Accession Number:

ADA553363

Title:

Band of Brothers or Dysfunctional Family? A Military Perspective on Coalition Challenges During Stability Operations

Descriptive Note:

Monograph

Corporate Author:

RAND NATIONAL DEFENSE RESEARCH INST SANTA MONICA CA

Personal Author(s):

Report Date:

2011-01-01

Pagination or Media Count:

158.0

Abstract:

Counterinsurgency COIN and other stability operations seldom present a nation with trials that threaten its very survival unless the country in question is the one directly under assault. Bonds between coalition members are therefore weaker in such situations than they are when threat of annihilation reinforces mutual dependence. These situations are further complicated by the use of force likely not being the primary implement for attaining ultimate success. Devoid of a preeminent threat and denied primary dependence on armed forces, primary coalition objectives tend to be political rather than military in character. They include the myriad tasks embodied in such wide-ranging language as counterinsurgency, nation building, developing government capacity, and providing humanitarian assistance and that are collectively referred to in doctrine as stability operations. Armed forces are not staffed or trained to meet the long-term demands of many of these tasks. An alliance or coalition must therefore incorporate participation by other government agencies and ultimately that of the indigenous government and its population to an extent not expected during conventional combat operations. Indeed, the indigenous country is sometimes excluded from membership in a coalition longer than appropriately serving the coalitions objectives would seem to dictate. Recent contingencies have also seen commercial enterprises, militias, intergovernmental organizations IGOs, and nongovernmental organizations NGOs become key participants in these undertakings. The result is coalitions of a size seldom seen and with a number of affiliations rarely, if ever, approached before the closing years of the 20th century. This monograph investigates the dramatic expansion of challenges confronting alliances and coalitions today and thereafter considers potential solutions that include questioning our very conception of what constitutes a coalition in todays world.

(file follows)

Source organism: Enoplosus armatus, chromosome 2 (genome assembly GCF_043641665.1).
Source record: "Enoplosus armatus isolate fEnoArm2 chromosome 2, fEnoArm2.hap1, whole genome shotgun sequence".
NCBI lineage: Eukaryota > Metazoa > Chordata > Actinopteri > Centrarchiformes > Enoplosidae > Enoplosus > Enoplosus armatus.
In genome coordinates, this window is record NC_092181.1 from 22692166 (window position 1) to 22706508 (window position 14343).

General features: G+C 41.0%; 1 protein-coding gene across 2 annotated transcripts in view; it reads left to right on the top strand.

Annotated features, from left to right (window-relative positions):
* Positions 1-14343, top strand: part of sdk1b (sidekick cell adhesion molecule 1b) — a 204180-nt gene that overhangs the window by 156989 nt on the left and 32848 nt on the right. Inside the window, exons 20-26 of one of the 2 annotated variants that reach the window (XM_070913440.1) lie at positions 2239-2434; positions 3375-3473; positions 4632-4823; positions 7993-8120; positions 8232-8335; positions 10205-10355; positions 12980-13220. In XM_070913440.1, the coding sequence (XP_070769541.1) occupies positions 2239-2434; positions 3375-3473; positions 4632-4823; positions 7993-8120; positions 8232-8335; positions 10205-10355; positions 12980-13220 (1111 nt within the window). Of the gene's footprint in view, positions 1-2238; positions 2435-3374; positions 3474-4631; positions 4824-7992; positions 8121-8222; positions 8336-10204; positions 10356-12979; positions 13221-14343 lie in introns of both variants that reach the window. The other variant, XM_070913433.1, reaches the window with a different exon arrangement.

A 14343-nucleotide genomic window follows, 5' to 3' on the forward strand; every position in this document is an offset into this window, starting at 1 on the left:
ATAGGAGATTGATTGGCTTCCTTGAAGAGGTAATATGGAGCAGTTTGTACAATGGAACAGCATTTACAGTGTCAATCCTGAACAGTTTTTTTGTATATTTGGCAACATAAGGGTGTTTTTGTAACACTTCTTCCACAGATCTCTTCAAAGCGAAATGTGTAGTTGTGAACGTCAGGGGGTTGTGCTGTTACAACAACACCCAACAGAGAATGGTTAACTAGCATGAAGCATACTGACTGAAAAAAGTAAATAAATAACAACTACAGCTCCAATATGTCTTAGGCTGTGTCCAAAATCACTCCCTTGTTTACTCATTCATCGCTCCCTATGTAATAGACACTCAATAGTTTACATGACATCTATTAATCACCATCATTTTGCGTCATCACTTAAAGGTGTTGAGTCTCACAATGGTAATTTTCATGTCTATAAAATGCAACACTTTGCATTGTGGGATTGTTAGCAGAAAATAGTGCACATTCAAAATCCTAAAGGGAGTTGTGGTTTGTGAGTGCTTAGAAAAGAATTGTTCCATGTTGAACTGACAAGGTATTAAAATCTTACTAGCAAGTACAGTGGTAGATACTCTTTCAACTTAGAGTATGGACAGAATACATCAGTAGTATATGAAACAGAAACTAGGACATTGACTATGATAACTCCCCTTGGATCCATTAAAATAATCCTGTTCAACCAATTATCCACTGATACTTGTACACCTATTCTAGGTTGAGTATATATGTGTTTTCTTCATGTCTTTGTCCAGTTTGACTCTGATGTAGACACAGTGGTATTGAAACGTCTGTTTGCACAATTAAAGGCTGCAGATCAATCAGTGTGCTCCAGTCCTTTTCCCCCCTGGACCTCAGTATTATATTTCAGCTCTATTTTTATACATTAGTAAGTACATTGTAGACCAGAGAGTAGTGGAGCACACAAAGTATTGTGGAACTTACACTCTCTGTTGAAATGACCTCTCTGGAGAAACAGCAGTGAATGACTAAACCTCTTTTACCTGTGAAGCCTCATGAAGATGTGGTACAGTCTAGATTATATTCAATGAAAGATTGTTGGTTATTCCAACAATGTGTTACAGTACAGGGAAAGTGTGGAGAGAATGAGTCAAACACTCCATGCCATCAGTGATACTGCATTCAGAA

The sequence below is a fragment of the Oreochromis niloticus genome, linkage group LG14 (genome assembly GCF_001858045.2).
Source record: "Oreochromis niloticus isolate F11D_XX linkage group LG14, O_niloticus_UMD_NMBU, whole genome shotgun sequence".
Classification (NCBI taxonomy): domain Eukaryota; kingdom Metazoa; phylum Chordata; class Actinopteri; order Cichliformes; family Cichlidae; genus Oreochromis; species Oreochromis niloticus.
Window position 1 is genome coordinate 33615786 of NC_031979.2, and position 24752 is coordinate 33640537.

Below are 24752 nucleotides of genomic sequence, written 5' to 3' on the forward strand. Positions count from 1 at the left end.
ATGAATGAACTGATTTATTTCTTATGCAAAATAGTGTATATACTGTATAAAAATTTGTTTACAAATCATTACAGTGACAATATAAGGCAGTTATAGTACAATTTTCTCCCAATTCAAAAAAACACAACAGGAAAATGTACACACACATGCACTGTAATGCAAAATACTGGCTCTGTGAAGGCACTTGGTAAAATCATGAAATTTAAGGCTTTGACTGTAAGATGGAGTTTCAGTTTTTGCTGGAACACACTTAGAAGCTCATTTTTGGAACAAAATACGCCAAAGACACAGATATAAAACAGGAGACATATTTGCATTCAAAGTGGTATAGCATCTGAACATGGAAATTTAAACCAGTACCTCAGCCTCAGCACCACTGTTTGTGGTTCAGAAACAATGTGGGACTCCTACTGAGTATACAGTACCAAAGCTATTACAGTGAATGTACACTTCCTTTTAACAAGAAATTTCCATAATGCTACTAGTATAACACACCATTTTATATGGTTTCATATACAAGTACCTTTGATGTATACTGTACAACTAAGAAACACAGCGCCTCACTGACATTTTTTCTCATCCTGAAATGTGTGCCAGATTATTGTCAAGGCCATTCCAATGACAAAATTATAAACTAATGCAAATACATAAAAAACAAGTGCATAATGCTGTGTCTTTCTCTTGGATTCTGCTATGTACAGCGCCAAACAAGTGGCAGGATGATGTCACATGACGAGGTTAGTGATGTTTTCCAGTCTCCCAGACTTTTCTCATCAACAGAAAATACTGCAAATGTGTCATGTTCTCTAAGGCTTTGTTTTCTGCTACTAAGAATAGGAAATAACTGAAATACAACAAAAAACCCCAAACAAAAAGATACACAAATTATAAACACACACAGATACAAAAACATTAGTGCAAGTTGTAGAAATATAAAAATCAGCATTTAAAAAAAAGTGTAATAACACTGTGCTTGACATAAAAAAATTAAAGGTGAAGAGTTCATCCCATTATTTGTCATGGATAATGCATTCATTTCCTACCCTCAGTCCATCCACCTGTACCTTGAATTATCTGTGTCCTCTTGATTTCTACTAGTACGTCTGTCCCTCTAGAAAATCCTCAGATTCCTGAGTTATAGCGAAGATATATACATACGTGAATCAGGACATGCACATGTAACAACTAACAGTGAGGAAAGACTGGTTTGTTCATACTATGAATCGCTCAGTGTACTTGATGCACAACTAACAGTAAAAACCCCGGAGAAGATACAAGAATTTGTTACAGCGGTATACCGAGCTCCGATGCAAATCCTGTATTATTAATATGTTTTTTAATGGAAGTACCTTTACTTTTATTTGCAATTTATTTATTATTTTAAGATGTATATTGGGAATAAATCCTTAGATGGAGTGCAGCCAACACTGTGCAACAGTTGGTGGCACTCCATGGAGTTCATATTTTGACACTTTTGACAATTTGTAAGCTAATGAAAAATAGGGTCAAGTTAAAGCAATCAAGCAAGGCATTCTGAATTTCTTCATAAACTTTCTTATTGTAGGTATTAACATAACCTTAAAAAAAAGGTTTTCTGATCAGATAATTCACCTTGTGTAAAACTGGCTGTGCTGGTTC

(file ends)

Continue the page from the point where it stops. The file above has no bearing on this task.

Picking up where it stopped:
Subject Categories:

  • Government and Political Science
  • Humanities and History
  • Military Forces and Organizations
  • Unconventional Warfare

Distribution Statement:

APPROVED FOR PUBLIC RELEASE